Arts bodies fight to top up lottery

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The Independent Online
YOU want an opera house? The National Lottery offers you millions. Some millions, that is, if you can raise the other millions yourself. But can you?

The unexpected answer from some of Britain's richest patrons of the arts is: don't count on us.

Famous foundations, trusts, charities and corporate sponsors are looking askance at the requests now flooding in to them for "matching funding" - the money officially required by the lottery to top up its vast cash awards for big arts, heritage and millennium projects.

It is a problem unforeseen in the euphoria which greeted the news 18 months ago that the cascade of lottery cash would fund theatres, galleries and stadiums across the land. That cash has indeed been forthcoming: since the four main lottery distributors started allocating their grants, more than pounds 1.2bn has been promised to projects.

Promoters, however, need to raise between 25 and 50 per cent of the capital cost from non-lottery sources. The projects so far in the pipeline - from the redevelopment of the Royal Opera House, Covent Garden, down - are worth more than pounds 2bn, leaving at least an pounds 800m funding gap. Can it be closed?

"It is doubtful whether these sums of money are attainable," said Janet Morgan, assistant director of the Sainsbury Family Charitable Trusts, the charity vehicle of the supermarket clan. "Everybody is saying you must help us, otherwise we lose our lottery cash. But we are not influenced by the lottery."

It is a view endorsed by the Clore Foundation, whose most famous patronage of the arts is its funding of the Clore Gallery, home of the Tate Gallery's collections of Turner paintings. The foundation, whose patron is the heiress Vivien Duffield, has indicated that none of the organisations which have enjoyed its beneficence in the past should assume they are going to be given funds for lottery projects.

Nigel Siederer, director of the Association of Charitable Foundations, said: "I doubt whether this method of funding the arts is viable. It's fundamentally flawed. We know that charitable foundations are being sounded out to help and, because they don't want to be put under pressure or have their priorities distorted, they are giving a dusty no."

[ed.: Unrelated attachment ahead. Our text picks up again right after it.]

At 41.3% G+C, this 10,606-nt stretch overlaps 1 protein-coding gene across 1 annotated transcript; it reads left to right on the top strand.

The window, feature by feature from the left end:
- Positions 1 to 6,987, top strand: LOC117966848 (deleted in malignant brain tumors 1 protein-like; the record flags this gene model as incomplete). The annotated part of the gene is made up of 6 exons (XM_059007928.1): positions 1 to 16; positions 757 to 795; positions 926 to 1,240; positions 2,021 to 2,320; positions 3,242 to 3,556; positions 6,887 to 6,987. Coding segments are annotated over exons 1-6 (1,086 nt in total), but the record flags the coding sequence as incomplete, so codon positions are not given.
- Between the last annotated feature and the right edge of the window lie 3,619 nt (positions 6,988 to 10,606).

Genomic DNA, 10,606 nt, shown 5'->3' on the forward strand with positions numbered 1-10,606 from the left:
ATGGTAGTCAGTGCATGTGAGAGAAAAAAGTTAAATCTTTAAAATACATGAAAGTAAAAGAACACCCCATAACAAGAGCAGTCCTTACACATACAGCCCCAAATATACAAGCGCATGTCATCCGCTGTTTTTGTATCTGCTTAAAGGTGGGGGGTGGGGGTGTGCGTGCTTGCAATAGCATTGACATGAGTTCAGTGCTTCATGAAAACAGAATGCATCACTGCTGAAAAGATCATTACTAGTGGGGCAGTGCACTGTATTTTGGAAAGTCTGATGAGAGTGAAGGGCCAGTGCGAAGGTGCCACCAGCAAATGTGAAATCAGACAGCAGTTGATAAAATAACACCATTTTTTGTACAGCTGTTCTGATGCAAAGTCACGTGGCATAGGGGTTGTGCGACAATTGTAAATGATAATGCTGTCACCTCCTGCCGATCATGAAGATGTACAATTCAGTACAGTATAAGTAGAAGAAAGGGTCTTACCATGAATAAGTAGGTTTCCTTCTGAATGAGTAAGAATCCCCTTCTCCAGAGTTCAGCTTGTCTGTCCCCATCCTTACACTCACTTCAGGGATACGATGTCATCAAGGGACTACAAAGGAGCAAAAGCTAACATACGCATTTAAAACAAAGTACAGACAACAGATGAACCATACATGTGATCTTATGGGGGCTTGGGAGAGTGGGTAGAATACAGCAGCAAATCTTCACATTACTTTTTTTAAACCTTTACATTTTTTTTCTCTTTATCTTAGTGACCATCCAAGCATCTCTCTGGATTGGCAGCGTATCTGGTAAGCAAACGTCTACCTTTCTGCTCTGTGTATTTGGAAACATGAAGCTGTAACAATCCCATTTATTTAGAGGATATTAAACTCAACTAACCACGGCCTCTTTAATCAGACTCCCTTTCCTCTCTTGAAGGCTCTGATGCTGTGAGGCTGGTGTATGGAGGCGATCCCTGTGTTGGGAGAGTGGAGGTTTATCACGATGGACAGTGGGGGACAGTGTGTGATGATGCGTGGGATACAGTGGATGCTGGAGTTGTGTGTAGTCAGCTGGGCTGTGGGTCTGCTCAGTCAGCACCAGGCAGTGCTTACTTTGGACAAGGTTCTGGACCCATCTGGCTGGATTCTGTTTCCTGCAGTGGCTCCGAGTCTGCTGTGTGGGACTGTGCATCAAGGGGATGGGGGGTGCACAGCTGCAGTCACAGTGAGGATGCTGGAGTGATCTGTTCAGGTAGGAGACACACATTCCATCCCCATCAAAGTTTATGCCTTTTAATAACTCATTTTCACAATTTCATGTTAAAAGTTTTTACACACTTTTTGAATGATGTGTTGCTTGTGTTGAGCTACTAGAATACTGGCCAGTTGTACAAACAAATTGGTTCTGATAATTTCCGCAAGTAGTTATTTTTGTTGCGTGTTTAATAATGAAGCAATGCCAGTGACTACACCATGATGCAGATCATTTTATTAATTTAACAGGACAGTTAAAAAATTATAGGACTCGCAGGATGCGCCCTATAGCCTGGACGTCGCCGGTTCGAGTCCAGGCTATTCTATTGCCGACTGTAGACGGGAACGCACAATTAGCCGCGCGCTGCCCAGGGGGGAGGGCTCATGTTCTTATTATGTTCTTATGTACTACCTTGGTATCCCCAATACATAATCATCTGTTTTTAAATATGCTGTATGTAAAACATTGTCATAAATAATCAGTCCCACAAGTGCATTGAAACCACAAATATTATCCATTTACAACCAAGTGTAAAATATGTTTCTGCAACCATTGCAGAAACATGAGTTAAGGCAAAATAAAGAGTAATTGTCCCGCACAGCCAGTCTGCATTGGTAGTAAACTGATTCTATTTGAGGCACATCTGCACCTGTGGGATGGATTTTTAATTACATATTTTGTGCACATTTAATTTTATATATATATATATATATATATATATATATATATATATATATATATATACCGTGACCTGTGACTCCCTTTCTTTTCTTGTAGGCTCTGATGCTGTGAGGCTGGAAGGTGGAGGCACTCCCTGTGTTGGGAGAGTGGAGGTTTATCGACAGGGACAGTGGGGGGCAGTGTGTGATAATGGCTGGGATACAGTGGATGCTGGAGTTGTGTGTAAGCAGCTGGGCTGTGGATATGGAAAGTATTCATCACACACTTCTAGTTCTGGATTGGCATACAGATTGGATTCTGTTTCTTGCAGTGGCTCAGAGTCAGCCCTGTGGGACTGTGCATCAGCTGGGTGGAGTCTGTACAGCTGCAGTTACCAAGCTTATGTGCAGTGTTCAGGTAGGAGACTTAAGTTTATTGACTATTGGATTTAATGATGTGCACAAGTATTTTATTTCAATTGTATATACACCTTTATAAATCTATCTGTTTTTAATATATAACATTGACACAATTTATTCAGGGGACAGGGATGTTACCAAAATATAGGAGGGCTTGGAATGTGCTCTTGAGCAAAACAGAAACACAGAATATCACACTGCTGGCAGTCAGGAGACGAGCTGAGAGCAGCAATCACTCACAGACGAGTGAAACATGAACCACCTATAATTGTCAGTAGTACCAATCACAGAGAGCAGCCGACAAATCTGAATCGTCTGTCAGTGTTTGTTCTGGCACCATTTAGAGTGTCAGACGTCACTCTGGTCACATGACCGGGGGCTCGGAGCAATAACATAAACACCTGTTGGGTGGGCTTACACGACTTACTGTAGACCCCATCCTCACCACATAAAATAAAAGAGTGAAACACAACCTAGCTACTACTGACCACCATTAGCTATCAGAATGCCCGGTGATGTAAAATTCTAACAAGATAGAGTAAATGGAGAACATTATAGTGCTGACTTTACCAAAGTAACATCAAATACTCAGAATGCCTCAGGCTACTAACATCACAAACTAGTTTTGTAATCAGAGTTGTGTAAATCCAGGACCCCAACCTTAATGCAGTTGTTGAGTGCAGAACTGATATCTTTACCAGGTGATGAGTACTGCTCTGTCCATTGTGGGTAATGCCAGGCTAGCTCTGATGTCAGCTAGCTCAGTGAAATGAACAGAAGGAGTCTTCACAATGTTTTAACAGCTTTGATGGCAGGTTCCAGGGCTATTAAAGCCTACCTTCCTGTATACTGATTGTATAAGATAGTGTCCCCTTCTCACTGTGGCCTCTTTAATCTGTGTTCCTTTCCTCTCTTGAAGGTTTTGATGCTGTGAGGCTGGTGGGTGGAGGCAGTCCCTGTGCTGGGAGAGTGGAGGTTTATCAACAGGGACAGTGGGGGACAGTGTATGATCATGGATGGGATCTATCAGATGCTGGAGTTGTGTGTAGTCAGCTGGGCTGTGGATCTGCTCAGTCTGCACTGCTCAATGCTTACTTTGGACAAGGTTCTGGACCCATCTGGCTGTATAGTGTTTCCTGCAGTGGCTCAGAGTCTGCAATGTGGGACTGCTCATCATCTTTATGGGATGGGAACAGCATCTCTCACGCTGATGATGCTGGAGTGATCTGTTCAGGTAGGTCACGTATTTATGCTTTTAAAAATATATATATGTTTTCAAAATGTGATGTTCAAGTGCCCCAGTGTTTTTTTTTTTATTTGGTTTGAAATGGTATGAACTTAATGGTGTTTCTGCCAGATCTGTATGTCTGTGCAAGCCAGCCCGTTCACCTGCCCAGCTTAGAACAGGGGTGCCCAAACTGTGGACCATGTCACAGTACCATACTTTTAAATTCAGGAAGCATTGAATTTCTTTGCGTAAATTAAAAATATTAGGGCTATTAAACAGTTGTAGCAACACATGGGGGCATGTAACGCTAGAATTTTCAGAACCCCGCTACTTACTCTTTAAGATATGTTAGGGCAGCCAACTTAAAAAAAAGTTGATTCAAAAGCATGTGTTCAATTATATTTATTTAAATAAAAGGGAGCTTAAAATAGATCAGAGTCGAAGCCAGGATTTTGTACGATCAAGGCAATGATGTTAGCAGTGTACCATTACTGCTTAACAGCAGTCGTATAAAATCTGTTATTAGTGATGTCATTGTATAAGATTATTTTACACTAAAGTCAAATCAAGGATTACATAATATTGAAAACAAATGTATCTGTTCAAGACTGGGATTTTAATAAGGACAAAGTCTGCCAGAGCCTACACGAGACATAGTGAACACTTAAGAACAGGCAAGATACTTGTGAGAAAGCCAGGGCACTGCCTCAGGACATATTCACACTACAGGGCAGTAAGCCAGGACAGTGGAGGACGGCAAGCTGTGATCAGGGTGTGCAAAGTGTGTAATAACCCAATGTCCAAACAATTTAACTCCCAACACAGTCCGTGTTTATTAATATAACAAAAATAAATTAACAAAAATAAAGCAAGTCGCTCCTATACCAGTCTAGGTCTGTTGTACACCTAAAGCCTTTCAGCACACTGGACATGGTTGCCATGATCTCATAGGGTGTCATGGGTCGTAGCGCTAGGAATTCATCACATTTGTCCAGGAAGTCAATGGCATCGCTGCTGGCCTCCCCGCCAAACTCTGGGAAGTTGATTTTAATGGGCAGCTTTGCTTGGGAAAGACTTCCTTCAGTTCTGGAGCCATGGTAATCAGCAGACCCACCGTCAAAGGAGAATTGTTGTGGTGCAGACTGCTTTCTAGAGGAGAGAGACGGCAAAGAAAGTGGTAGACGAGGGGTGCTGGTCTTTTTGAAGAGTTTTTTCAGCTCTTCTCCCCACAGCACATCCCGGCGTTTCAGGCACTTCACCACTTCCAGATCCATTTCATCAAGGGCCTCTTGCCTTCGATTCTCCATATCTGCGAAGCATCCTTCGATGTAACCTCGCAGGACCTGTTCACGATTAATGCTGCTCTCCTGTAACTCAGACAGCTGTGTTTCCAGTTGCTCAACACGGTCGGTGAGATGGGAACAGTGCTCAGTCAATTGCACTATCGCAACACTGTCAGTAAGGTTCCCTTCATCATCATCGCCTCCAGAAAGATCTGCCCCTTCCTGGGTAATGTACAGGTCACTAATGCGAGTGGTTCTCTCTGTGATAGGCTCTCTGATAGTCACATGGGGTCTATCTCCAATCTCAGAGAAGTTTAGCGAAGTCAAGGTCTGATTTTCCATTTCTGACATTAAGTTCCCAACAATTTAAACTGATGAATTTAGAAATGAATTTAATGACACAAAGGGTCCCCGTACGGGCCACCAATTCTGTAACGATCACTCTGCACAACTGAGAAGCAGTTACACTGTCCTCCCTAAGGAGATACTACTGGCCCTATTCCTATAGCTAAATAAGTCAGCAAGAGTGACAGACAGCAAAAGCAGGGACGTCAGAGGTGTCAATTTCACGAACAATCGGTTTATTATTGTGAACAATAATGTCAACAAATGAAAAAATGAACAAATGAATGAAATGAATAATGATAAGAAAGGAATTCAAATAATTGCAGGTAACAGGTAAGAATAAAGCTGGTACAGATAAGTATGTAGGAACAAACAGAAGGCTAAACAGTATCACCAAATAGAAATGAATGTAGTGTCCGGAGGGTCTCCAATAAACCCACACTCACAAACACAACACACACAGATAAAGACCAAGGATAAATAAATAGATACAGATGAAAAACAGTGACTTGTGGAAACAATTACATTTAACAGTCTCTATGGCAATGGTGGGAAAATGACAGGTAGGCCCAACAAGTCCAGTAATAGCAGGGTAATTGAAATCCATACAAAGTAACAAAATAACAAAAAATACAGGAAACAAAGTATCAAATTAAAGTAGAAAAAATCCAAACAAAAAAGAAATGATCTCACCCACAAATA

The squeeze is already being felt. Last week one of Britain's premier dance theatres, Sadler's Wells in London, warned that it may be forced to forego its pounds 30m lottery grant because it is struggling to raise equivalent funds from the private sector.

Among organisations still seeking funds to match their lottery awards are the Tate Gallery, the Royal Opera House, the National Cycle Route, the Cambridge Arts Theatre, and the Royal Court Theatre. All these organisations want to build new venues or replace existing ones.

Kieran Cooper, marketing director of the Cambridge Arts Theatre, said it was becoming increasingly difficult to raise money because of fierce competition for funds. "We began raising money long before the lottery and I'm very glad we did because it is now much harder. We still have pounds 500,000 to go."

The Tate Gallery's plans for a new Bankside gallery of contemporary art have been warmly received by the arts world and secured pounds 50m from the Millennium Commission. It plans to raise the same sum from individuals, charitable foundations and corporate sponsors. Last week project director Dawn Austwick said she was "quietly confident" that she can raise the money from sympathetic private donors. However, she confirmed that "the money is not tied up, the deals are not complete".

Another organisation claiming quiet confidence is the Royal Opera House, which secured pounds 55m of Arts Council lottery money and is trying to match it with another pounds 55m. So far, it has secured a promise of pounds 6m from two donors. Last week Keith Cooper, its director of corporate affairs, confirmed that the remaining donations are not yet confirmed. "It is very difficult at the moment because there is a limit to people's generosity," he said.

Arts organisations that are unable to raise money from rich patrons' trusts are considering other options. The Royal Opera House will derive a third of its redevelopment funds from shops, while others have acquired European Regional Development Funding to match lottery cash.

But Colin Tweedy, director of the Association of Business Sponsorship, warned: "It's inconceivable that corporate funding can provide enough money for these plans. Companies prefer to sponsor an event or a production than a new building because it gives them a high profile without long- term commitment. The solution is that the Government needs to rethink the lottery from the bottom up. The cash is pouring in but we need a different way to redistribute it."

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